Chapter 10: The Capital Men

Footnote: The Modern Enterprise

The modern enterprise is an organisation of accommodation, materials, labour and machinery whose function is to generate income for its pro­prietor. This it does by producing goods or services and exchanging them via the 'free' market for things of - or representing - greater value. [PDF]

The mechanism through which the entrepreneur pursues unlimited acquisition of wealth is his enterprise. It may produce what it sells or simply resell what it buys.

The things it sells may be products like washing machines, or services like washing clothes. The entrepreneur does not do the work of producing or selling these things himself. He does not make the washing machines with his own hands. His workers do it for him in return for their wages. However since he owns the enterprise, he alone controls what it does. Therefore, it is nothing other than an all-powerful ext­ension of his own body and mind.

Below is a simplified flow-model of a modern enterprise. The yellow, green and blue arrows show the flow of real resources like materials and labour. The light blue (cyan) and mauve (magenta) arrows show the counterbalancing flow of money, which is a representation of the real materials and labour which the rest of society currently owes the enterprise.


The enterprise is kicked into life by injecting it with the money or resources-in-kind necessary to start it off.

The entrepreneur must generally supply at least part of this from his personal means. He may obtain more from whoever else he can persuade to contribute. These are his investors. It is most unlikely, however, that the entrepreneur and his investors will be able to raise sufficient capital to kick-start the enterprise. The entrepreneur will thus invariably have to borrow a significant proportion of the starting capital from a bank. The entrepreneur, his co-investors and the bank thus become, in effect, the enterprise's financial environment.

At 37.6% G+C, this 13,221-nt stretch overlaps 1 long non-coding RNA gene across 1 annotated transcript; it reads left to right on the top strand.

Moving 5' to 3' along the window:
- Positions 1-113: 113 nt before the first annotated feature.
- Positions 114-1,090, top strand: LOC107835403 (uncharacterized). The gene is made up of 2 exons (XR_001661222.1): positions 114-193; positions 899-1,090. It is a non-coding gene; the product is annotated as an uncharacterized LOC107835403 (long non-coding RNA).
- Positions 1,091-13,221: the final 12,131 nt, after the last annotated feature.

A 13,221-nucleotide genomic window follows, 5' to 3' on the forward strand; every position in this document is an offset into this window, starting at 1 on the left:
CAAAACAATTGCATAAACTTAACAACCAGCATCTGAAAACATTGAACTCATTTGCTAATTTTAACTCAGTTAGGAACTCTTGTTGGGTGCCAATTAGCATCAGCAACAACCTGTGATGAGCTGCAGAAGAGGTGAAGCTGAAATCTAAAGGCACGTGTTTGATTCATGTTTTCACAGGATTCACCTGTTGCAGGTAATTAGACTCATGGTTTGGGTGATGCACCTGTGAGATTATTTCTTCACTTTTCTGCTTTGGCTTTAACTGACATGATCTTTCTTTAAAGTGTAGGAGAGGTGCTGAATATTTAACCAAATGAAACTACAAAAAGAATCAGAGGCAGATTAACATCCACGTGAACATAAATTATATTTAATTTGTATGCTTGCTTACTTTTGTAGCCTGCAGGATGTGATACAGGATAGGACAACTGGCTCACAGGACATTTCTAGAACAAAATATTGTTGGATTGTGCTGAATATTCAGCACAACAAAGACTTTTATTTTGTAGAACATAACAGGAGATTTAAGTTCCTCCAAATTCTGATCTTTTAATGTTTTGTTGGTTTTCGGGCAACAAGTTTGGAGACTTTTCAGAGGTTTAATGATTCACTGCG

The starting capital is then put under the enterprise's financial control system. This capital is then used to supply the wages and payments to purchase labour (work) and materials.

The central element of the enterprise is the free market. This is the subsystem which transmutes money into labour and labour into money. Materials are, in effect, nothing other than stored labour.

The purchased labour and the enterprise's other resources are then used in a pro­duction process to work the purchased materials into finished goods. These are then sold into the free market which transmutes them back into money or revenue. This is hopefully more than was spent in purchasing the labour and materials that were used to produce them.

Part of this revenue is then used to buy more labour and materials thus enabling the enterprise to sustain itself and grow. A further part goes to pay interest and taxes. The rest of this revenue goes to the entrepreneur and his co-investors as their annual profit on their initial capital investment.


Parent Document | ©September 1995 Robert John Morton